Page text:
The #2 cylinder cam cap wasn't going to be as easy to get to.  I'm glad I have a 4-cylinder, because I bet that cam cap is directly under the frame tube on a BBB.  As it was though, I needed to come up with a way to get the hammer force to the bit, preferably without removing the engine.  This took me 2 weeks of thought and fretting, plus the purchase of a 20-oz ball-peen hammer and eventually, a set of bit-driver extensions.
Since my engine was open to the air for an indeterminate amount of time, I covered it with a garbage bag while I wasn't working on it.  I found that I couldn't work after dark because I didn't have enough light, and also because bugs would come in from outside, circle my lights, and fall into my engine.  After scooping out a few oil-coated gnats, I just decided that I needed to work in the bike in the daylight, and also realized that I probably would only be able to work in it on the weekends due to my work schedule.  Yesterday was the next time I had the time and nerve to work on it.
I mentioned not wanting wayward metal bits inside my engine.  Well, I didn't want any of the bit-driver extensions to turn into wayward bits all over my valvetrain, so I uncovered only the offending bolt and went to town with the hammer.  After about 20 whacks, I removed and inspected the T-35 bit, then finger-fit it back into the hole it had made and whacked it again.  I'm glad that I used the cover while doing this, because the magnets inside a few of the extensions sacrificed themselves to the shock of the blows and I found magnetic metal dust inside the driver extension sockets after I was finished.
It worked.  I was able to remove the #2 front bolt and measure the shims.  Greg had recommended that I go to Ace and get some replacement hex-head bolts, so I did. I then called the Triumph dealer south of me that I normally go to and they didn't have shims.  
Now I've read that any dealership worth their shop should have shims lying around, so I was pretty disappointed that this dealer had nothing.  But, there's a new Triumph dealer east of me, and a bit closer.  They had the shims in-stock, so off I went to get shims.  While there, I also talked with them about the bolts, and they sent me to the service area and handed me a box of bolts from taken-apart bikes and told me to find the bolts I needed.  I picked out a set of 20 cam cap bolts with 6mm hex heads and headed home thankful for that new dealership.  Once home, I cleaned them with WD-40 so that a 1.0mm pitch nut would pass the entire length of threads without catching on any grit.  Then, I reinstalled the caps for the exhaust cam last night before the light started to fail (hand-tight bolts), and today, I re-measured and replaced shims on the intake cam before torquing everything down. (I got myself a 1/4" drive torque wrench for my birthday and it came in super-handy today).  I found that the chain had hopped one tooth on the exhaust cam, so I fixed that before I was done and rotated the engine several times while measuring minimum tolerances on the valves again.  Then, I made another trip to Ace for some socket driver converters (I needed 1/4" drive to 3/8" drive for the cam tensioner center bolt).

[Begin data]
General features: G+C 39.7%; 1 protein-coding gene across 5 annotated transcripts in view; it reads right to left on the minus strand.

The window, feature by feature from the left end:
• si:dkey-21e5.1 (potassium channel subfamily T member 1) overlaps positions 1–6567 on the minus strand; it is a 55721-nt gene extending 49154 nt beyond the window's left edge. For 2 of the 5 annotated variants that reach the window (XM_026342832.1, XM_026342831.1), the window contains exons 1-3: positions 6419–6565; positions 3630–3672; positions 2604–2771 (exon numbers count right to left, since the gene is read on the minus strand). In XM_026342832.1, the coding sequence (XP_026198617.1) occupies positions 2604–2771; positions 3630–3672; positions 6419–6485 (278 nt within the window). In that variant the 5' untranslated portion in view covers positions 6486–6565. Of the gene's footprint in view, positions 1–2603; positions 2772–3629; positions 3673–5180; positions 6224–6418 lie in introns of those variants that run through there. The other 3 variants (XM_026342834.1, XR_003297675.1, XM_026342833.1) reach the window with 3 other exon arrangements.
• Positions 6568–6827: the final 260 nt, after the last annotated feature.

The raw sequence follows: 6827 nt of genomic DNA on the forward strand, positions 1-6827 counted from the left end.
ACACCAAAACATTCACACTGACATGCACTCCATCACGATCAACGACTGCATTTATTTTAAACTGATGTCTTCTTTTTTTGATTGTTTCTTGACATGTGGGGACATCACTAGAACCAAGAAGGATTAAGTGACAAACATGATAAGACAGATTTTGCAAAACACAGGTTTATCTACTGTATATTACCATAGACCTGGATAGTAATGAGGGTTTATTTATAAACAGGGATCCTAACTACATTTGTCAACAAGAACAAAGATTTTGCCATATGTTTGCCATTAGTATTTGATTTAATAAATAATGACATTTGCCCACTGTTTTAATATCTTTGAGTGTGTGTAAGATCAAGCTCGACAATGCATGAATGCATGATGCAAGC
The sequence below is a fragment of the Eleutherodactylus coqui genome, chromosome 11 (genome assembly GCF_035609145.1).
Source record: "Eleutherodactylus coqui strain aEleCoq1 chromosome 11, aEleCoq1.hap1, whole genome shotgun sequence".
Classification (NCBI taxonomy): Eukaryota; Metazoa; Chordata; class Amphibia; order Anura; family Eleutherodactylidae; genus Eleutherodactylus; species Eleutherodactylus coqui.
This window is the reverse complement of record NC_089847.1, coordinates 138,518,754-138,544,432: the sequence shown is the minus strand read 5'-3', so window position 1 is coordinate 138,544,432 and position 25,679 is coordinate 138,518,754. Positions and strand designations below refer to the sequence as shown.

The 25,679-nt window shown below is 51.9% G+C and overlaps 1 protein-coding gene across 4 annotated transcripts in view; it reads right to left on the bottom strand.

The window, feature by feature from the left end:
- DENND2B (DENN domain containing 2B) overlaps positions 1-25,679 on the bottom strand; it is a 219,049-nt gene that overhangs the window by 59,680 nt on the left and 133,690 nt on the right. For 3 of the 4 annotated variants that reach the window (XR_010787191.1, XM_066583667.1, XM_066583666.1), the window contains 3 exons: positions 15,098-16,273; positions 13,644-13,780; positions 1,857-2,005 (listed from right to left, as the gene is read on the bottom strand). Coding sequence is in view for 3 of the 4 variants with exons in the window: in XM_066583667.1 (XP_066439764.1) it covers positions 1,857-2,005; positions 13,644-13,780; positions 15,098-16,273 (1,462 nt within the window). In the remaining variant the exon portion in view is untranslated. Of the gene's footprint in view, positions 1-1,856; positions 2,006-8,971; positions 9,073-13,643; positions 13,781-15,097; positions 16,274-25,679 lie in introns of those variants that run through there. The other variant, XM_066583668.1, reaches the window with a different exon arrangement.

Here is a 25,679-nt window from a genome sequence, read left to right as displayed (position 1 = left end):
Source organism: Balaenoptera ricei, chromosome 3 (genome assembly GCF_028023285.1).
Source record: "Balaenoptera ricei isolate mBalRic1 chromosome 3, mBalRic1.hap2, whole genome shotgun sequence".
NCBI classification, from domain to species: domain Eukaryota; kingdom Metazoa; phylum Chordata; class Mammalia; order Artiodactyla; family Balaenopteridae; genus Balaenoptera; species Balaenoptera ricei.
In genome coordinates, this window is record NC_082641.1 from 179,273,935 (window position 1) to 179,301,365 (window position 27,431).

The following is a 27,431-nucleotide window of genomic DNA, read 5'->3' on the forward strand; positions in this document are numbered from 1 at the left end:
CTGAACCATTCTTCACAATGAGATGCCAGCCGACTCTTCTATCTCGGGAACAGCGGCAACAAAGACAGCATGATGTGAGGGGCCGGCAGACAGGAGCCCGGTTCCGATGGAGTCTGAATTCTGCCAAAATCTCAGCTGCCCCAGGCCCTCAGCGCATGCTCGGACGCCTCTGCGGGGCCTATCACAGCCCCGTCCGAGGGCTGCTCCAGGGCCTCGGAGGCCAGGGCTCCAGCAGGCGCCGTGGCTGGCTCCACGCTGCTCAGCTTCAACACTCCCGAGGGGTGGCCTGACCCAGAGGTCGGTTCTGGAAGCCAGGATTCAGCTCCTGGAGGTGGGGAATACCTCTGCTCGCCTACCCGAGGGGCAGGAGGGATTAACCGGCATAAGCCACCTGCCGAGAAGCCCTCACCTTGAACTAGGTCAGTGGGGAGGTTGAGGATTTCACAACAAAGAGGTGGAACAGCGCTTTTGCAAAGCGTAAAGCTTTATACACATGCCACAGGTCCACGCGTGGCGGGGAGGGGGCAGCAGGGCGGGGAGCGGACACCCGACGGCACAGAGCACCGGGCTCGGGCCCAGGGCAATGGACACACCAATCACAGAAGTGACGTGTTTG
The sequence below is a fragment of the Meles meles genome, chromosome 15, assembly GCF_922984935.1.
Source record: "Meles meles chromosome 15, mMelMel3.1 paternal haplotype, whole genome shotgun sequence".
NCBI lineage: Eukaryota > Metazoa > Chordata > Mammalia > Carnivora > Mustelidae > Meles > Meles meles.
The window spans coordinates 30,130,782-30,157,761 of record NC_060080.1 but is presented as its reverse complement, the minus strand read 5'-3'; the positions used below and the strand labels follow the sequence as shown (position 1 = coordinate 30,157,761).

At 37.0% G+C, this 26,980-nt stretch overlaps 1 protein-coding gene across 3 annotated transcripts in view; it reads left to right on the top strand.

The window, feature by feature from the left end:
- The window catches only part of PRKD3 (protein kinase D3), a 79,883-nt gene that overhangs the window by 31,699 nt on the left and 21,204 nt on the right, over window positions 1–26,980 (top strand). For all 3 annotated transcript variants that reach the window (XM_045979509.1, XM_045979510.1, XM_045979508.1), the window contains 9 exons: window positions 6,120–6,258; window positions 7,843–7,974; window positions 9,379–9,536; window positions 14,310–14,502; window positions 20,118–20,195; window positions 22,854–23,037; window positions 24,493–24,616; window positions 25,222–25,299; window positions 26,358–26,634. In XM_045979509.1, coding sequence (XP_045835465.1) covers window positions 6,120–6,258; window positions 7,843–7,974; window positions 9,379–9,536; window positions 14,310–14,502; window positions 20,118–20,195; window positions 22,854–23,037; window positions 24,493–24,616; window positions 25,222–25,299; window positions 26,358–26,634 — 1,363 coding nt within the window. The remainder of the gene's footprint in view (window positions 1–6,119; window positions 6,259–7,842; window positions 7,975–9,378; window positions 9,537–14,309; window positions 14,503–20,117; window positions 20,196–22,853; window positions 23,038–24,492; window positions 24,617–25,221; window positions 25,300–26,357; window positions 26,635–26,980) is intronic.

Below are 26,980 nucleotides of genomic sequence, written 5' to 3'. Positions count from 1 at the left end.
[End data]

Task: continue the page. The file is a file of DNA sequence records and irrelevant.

On went the cam cover, in went a new set of spark plugs, added a bit of gas to the carbs, and she fired up on the first try (but cylinder 4 wasn't running).  Futzed around with the #4 lead, but still no joy.  Then, when I added some more fuel to the fuel lines, they burped and cylinder 4 started running.  I guess there was something blocking fuel flow to carb 4.
I hooked up my homemade manometer and think I have the best balance I've ever achieved on my carbs now.
Then I noticed the drop of oil on the garage floor.  The side cover leaked.  Looks like I need either a new seal or at least some RTV.
While I was at it, I checked the headstock and front wheel bearings for play.
Next:Coolant drain/flush/change (It's been 2 years and nearly 12000 miles)Brake/clutch fluid check (oh wait! I just remembered that it has sight windows, so I got up just now and checked them - done)Oil change (to get any bugs out)Chassis lubeChain lubePut her back together and ride
One of my co-workers has been giving me grief the last month for missing the best riding weather of the year.  Hopefully, I'll be able to finish up and be back on the road by next week.
- Dave